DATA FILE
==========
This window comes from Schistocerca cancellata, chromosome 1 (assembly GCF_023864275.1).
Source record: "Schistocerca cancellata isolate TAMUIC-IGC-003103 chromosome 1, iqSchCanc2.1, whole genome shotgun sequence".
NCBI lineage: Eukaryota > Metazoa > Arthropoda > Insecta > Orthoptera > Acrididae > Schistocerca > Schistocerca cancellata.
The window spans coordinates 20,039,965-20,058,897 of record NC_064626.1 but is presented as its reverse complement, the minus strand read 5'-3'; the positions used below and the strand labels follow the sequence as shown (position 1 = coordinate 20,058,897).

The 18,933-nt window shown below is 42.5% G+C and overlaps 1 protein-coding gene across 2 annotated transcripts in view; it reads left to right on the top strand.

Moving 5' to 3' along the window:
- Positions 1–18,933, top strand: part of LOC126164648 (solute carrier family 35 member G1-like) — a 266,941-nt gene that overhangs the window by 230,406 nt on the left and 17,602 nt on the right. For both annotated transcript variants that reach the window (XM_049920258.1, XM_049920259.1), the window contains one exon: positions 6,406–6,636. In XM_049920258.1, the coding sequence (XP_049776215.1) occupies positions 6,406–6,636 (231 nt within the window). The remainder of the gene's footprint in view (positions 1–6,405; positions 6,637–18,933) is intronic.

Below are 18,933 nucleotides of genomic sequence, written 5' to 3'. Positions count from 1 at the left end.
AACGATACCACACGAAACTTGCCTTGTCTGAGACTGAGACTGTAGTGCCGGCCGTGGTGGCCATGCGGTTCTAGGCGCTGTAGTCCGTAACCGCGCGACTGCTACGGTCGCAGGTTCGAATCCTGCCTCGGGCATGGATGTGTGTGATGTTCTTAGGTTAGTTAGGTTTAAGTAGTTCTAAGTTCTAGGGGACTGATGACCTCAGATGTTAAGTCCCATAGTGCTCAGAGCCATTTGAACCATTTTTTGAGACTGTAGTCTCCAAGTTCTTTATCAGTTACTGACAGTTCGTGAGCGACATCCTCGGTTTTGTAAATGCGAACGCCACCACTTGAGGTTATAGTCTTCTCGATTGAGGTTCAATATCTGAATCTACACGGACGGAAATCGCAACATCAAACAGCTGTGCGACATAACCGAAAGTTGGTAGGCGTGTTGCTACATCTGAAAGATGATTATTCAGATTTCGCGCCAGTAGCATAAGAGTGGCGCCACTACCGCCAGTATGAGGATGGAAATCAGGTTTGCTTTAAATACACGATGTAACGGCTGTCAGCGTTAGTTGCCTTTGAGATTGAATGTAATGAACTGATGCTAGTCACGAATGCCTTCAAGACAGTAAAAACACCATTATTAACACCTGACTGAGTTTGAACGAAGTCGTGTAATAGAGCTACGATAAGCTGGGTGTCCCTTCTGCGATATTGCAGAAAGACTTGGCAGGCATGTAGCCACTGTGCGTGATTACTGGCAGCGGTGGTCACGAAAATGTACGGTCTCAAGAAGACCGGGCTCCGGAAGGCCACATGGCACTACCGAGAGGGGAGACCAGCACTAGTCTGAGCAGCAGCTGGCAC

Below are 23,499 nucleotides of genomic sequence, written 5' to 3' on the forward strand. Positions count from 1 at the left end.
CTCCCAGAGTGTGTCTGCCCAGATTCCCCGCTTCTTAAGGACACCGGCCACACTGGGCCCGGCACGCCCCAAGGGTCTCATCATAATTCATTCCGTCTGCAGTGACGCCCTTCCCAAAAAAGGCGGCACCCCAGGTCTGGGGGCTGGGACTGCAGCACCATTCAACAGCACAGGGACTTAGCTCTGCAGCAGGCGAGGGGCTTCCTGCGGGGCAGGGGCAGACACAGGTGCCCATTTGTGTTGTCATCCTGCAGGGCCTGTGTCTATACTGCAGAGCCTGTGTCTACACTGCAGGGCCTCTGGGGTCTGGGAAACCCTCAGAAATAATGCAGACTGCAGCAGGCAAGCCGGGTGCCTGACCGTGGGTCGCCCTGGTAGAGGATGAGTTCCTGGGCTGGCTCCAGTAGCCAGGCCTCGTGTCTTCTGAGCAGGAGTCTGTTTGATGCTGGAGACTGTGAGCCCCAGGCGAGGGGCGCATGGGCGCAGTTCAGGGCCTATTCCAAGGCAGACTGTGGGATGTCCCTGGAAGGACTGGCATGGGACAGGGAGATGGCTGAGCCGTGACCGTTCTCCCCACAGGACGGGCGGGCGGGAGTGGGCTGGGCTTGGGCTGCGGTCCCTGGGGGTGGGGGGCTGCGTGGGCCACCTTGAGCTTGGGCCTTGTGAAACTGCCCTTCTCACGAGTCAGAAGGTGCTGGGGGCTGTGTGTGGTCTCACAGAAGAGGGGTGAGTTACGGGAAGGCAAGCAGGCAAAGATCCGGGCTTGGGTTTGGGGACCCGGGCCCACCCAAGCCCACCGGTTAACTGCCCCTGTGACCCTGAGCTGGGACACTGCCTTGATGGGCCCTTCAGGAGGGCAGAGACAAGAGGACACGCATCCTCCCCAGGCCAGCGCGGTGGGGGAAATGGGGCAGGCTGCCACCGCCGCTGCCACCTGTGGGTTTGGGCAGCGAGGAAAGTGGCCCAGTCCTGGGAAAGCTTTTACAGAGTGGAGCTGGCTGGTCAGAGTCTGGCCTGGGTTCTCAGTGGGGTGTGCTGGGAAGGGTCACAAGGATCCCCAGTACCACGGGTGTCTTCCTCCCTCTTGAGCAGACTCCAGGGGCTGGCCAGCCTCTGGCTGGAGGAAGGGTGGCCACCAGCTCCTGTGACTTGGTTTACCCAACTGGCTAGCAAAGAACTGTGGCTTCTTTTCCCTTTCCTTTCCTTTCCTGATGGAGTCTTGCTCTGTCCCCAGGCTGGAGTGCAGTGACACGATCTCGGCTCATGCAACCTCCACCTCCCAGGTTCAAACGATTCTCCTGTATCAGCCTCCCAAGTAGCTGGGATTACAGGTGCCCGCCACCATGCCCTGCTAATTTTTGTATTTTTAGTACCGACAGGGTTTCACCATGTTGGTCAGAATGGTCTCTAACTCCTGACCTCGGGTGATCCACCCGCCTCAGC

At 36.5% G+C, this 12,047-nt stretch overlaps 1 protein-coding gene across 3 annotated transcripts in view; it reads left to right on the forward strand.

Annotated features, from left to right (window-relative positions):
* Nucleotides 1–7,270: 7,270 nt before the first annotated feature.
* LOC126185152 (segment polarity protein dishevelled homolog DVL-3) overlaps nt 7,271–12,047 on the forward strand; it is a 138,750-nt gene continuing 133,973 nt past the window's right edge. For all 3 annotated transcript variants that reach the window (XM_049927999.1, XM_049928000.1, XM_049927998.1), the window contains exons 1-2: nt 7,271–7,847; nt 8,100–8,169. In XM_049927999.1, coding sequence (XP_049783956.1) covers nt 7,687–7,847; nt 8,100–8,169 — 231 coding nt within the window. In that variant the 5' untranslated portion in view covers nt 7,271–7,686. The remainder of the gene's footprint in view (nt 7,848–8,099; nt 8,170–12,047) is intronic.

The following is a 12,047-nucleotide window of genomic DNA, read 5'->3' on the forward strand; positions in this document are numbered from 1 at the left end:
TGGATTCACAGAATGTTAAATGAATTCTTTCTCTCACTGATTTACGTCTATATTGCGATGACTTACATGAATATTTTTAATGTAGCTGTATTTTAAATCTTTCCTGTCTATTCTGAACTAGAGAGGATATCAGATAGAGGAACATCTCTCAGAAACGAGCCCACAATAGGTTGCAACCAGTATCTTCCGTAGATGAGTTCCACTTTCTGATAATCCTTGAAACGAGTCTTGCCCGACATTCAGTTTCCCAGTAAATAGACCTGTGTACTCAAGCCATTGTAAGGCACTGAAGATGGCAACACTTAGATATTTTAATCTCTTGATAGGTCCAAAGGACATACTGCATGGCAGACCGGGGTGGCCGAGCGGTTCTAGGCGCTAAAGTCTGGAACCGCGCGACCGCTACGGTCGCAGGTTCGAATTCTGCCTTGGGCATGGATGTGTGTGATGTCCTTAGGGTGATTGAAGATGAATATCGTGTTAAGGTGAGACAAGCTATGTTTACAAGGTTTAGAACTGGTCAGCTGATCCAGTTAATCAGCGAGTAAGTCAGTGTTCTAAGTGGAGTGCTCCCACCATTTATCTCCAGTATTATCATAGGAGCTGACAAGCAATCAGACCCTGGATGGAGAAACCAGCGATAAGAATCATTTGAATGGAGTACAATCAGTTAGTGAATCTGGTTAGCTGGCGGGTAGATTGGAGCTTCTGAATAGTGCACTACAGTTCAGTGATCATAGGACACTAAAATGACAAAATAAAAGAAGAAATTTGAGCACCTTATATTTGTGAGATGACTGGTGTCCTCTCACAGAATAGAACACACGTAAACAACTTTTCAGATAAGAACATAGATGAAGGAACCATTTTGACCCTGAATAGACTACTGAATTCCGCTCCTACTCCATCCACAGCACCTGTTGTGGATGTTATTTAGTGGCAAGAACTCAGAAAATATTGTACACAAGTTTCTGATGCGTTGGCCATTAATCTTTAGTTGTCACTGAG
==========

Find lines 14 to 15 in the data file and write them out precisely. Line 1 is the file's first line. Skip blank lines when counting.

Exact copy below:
* Nucleotides 1–7,270: 7,270 nt before the first annotated feature.
* LOC126185152 (segment polarity protein dishevelled homolog DVL-3) overlaps nt 7,271–12,047 on the forward strand; it is a 138,750-nt gene continuing 133,973 nt past the window's right edge. For all 3 annotated transcript variants that reach the window (XM_049927999.1, XM_049928000.1, XM_049927998.1), the window contains exons 1-2: nt 7,271–7,847; nt 8,100–8,169. In XM_049927999.1, coding sequence (XP_049783956.1) covers nt 7,687–7,847; nt 8,100–8,169 — 231 coding nt within the window. In that variant the 5' untranslated portion in view covers nt 7,271–7,686. The remainder of the gene's footprint in view (nt 7,848–8,099; nt 8,170–12,047) is intronic.